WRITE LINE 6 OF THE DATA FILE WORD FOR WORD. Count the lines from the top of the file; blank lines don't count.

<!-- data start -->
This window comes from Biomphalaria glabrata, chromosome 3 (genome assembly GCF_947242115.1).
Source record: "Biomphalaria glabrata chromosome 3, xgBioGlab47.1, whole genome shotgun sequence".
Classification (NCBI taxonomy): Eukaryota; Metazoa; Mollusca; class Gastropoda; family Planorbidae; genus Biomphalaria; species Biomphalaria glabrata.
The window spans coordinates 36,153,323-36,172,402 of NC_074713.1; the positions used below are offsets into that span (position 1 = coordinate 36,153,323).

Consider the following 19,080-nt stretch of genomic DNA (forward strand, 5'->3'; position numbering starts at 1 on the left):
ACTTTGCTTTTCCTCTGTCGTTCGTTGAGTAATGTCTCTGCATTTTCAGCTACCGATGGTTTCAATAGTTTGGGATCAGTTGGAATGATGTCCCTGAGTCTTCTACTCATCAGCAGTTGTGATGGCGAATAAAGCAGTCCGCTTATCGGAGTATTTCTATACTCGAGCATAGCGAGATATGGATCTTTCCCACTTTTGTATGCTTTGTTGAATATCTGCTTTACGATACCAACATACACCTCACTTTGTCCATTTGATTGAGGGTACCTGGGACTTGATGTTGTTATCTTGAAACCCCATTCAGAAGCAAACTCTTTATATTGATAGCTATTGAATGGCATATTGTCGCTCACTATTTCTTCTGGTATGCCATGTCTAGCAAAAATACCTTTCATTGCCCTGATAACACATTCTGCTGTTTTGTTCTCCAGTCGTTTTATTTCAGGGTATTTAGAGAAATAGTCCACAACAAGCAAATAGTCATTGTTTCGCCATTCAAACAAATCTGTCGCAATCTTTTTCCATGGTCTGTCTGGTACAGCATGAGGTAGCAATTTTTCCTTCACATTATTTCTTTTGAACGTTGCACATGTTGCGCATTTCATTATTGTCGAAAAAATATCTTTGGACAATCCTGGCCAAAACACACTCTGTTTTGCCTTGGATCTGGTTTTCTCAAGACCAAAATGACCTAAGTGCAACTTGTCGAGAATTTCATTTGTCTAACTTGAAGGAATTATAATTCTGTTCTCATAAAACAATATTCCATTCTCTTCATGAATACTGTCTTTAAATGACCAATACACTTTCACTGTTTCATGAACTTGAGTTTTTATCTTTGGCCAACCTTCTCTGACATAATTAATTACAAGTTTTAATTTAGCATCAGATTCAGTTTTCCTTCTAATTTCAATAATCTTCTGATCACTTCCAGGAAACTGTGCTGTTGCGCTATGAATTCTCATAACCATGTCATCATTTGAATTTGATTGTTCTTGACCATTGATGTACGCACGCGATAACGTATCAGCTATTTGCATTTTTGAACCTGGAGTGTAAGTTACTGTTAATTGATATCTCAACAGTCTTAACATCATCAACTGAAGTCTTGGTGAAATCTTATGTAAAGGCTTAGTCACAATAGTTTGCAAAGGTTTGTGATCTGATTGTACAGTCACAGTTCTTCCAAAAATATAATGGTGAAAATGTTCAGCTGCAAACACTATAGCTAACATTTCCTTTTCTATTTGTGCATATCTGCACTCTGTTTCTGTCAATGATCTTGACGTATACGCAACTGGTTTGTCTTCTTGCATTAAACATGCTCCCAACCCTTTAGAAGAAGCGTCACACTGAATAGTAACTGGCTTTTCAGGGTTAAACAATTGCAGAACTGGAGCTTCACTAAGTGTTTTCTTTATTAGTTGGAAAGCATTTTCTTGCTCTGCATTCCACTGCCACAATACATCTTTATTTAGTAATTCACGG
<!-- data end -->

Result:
ACTTTGCTTTTCCTCTGTCGTTCGTTGAGTAATGTCTCTGCATTTTCAGCTACCGATGGTTTCAATAGTTTGGGATCAGTTGGAATGATGTCCCTGAGTCTTCTACTCATCAGCAGTTGTGATGGCGAATAAAGCAGTCCGCTTATCGGAGTATTTCTATACTCGAGCATAGCGAGATATGGATCTTTCCCACTTTTGTATGCTTTGTTGAATATCTGCTTTACGATACCAACATACACCTCACTTTGTCCATTTGATTGAGGGTACCTGGGACTTGATGTTGTTATCTTGAAACCCCATTCAGAAGCAAACTCTTTATATTGATAGCTATTGAATGGCATATTGTCGCTCACTATTTCTTCTGGTATGCCATGTCTAGCAAAAATACCTTTCATTGCCCTGATAACACATTCTGCTGTTTTGTTCTCCAGTCGTTTTATTTCAGGGTATTTAGAGAAATAGTCCACAACAAGCAAATAGTCATTGTTTCGCCATTCAAACAAATCTGTCGCAATCTTTTTCCATGGTCTGTCTGGTACAGCATGAGGTAGCAATTTTTCCTTCACATTATTTCTTTTGAACGTTGCACATGTTGCGCATTTCATTATTGTCGAAAAAATATCTTTGGACAATCCTGGCCAAAACACACTCTGTTTTGCCTTGGATCTGGTTTTCTCAAGACCAAAATGACCTAAGTGCAACTTGTCGAGAATTTCATTTGTCTAACTTGAAGGAATTATAATTCTGTTCTCATAAAACAATATTCCATTCTCTTCATGAATACTGTCTTTAAATGACCAATACACTTTCACTGTTTCATGAACTTGAGTTTTTATCTTTGGCCAACCTTCTCTGACATAATTAATTACAAGTTTTAATTTAGCATCAGATTCAGTTTTCCTTCTAATTTCAATAATCTTCTGATCACTTCCAGGAAACTGTGCTGTTGCGCTATGAATTCTCATAACCATGTCATCATTTGAATTTGATTGTTCTTGACCATTGATGTACGCACGCGATAACGTATCAGCTATTTGCATTTTTGAACCTGGAGTGTAAGTTACTGTTAATTGATATCTCAACAGTCTTAACATCATCAACTGAAGTCTTGGTGAAATCTTATGTAAAGGCTTAGTCACAATAGTTTGCAAAGGTTTGTGATCTGATTGTACAGTCACAGTTCTTCCAAAAATATAATGGTGAAAATGTTCAGCTGCAAACACTATAGCTAACATTTCCTTTTCTATTTGTGCATATCTGCACTCTGTTTCTGTCAATGATCTTGACGTATACGCAACTGGTTTGTCTTCTTGCATTAAACATGCTCCCAACCCTTTAGAAGAAGCGTCACACTGAATAGTAACTGGCTTTTCAGGGTTAAACAATTGCAGAACTGGAGCTTCACTAAGTGTTTTCTTTATTAGTTGGAAAGCATTTTCTTGCTCTGCATTCCACTGCCACAATACATCTTTATTTAGTAATTCACGG